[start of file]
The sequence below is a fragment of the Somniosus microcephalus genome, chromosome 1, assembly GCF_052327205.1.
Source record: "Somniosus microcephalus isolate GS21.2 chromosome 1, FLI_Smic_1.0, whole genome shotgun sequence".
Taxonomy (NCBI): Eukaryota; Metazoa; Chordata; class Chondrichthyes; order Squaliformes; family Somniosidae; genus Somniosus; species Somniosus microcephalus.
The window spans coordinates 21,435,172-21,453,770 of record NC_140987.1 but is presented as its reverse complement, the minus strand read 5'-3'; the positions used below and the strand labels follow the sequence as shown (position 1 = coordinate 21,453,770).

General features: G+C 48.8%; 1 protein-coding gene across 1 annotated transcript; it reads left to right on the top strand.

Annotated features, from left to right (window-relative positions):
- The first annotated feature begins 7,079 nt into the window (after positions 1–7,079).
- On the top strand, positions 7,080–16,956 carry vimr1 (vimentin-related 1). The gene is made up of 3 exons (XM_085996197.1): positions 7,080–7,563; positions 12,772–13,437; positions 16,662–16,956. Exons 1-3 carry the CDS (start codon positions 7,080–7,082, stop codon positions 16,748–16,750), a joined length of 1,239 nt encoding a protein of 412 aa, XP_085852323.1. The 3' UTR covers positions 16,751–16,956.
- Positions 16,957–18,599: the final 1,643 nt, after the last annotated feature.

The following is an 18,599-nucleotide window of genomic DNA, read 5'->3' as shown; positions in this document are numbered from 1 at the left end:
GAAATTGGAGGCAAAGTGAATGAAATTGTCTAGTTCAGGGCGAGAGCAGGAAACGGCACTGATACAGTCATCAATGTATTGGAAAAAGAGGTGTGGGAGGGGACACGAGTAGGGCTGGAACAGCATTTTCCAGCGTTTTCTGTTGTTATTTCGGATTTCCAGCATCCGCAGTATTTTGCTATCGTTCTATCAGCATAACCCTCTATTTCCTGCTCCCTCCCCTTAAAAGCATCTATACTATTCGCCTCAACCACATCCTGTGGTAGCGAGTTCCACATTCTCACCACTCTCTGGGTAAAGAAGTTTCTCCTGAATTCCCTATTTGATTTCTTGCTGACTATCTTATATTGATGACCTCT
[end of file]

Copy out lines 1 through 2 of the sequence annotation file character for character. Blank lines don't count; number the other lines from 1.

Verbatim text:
The sequence below is a fragment of the Somniosus microcephalus genome, chromosome 1, assembly GCF_052327205.1.
Source record: "Somniosus microcephalus isolate GS21.2 chromosome 1, FLI_Smic_1.0, whole genome shotgun sequence".